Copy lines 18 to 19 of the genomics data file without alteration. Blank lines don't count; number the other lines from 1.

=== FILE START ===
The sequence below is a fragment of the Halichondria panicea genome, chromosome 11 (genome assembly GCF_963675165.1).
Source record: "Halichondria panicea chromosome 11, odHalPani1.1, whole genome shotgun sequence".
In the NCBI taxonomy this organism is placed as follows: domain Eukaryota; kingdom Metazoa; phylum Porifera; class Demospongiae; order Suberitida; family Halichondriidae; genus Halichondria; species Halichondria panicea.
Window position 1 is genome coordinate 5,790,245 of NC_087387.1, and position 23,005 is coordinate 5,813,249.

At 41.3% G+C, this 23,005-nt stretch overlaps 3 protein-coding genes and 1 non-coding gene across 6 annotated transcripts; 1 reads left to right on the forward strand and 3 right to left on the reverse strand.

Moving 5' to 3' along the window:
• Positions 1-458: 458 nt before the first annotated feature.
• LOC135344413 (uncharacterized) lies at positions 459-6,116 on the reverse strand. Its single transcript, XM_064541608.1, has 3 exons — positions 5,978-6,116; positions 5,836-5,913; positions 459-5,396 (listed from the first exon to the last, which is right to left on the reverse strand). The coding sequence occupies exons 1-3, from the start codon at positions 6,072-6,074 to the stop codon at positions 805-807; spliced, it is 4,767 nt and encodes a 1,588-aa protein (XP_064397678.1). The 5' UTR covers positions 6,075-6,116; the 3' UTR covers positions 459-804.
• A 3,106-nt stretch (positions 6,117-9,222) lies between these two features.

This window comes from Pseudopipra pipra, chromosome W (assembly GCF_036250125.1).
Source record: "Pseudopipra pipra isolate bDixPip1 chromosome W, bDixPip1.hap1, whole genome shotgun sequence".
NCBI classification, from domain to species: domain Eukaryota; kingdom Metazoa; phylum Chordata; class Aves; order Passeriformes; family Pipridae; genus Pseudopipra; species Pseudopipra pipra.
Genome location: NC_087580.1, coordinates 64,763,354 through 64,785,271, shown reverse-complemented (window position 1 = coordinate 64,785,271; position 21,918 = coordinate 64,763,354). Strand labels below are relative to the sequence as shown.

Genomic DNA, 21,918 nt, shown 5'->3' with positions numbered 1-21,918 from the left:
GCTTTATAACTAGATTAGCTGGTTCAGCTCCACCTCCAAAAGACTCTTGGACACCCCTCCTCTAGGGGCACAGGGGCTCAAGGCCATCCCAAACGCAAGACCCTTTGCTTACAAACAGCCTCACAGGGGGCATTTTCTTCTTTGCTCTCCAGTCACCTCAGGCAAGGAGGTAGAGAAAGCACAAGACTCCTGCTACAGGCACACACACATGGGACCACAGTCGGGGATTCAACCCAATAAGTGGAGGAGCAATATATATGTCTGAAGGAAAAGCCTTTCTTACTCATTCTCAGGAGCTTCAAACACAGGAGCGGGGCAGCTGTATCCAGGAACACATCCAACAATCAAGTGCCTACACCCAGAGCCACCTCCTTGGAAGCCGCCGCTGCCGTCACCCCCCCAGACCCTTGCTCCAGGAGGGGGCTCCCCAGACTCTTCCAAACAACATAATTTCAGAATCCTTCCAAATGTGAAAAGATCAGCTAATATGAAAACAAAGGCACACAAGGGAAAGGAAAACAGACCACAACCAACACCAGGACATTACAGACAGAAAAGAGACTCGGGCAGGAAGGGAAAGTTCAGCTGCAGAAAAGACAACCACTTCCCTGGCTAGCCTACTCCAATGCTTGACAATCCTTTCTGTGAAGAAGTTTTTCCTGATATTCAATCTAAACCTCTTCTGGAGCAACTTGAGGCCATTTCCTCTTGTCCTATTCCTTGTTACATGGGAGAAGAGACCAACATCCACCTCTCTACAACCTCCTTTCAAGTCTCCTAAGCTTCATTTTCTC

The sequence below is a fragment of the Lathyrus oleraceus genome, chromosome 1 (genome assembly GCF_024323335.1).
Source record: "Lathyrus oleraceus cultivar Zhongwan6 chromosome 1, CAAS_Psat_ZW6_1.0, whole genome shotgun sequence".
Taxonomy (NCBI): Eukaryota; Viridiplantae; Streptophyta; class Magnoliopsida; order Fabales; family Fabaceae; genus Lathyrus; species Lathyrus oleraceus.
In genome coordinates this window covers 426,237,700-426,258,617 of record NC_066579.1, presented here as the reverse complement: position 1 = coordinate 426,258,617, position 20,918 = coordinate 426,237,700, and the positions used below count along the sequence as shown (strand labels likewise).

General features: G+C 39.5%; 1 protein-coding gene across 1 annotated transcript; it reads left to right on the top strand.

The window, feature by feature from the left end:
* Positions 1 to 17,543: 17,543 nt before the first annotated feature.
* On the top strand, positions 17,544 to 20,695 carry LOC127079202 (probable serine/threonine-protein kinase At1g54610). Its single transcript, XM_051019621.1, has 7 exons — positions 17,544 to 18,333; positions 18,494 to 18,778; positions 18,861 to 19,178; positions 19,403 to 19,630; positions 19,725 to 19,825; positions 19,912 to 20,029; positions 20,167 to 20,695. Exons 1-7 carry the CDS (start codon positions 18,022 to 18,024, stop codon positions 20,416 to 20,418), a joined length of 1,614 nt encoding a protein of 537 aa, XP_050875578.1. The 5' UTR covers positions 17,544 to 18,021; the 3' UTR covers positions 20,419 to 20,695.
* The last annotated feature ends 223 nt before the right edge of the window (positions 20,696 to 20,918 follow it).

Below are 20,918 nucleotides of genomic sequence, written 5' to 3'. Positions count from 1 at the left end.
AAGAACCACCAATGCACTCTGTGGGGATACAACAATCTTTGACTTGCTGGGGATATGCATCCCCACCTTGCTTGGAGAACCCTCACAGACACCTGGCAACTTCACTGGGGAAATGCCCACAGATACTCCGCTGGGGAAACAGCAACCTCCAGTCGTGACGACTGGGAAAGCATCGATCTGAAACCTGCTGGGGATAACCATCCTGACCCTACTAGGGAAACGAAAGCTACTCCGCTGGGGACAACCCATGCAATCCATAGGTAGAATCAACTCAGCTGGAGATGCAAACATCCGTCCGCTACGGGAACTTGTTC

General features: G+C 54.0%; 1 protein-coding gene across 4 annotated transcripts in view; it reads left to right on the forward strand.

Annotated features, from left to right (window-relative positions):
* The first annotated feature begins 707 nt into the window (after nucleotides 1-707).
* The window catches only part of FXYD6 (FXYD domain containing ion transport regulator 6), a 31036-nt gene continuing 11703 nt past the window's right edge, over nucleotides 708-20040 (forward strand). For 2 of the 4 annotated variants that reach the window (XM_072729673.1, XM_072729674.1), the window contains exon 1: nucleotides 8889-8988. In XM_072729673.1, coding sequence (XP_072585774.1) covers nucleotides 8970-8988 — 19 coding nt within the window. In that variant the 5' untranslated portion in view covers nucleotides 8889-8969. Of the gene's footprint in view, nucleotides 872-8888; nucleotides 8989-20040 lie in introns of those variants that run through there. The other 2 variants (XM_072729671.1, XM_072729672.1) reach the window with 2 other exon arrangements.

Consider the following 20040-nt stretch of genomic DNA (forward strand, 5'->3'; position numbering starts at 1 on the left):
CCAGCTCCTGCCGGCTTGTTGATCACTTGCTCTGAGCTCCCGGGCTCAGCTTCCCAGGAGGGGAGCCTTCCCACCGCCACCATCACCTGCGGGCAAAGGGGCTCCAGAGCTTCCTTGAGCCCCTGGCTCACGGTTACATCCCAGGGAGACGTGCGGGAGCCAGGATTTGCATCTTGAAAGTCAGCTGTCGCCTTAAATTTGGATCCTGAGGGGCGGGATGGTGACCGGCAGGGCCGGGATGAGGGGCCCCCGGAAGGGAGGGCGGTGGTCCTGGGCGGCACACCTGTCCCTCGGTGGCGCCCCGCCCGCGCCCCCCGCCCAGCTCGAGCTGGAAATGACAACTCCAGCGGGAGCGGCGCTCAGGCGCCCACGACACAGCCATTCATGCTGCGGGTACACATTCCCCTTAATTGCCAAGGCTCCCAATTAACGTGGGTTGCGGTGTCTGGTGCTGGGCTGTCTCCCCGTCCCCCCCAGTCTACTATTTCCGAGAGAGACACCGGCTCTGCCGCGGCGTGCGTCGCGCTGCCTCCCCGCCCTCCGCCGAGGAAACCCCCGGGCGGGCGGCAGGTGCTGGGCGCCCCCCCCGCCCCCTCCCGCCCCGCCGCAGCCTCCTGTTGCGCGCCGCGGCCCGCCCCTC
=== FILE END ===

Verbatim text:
Taxonomy (NCBI): Eukaryota; Viridiplantae; Streptophyta; class Magnoliopsida; order Fabales; family Fabaceae; genus Lathyrus; species Lathyrus oleraceus.
In genome coordinates this window covers 426,237,700-426,258,617 of record NC_066579.1, presented here as the reverse complement: position 1 = coordinate 426,258,617, position 20,918 = coordinate 426,237,700, and the positions used below count along the sequence as shown (strand labels likewise).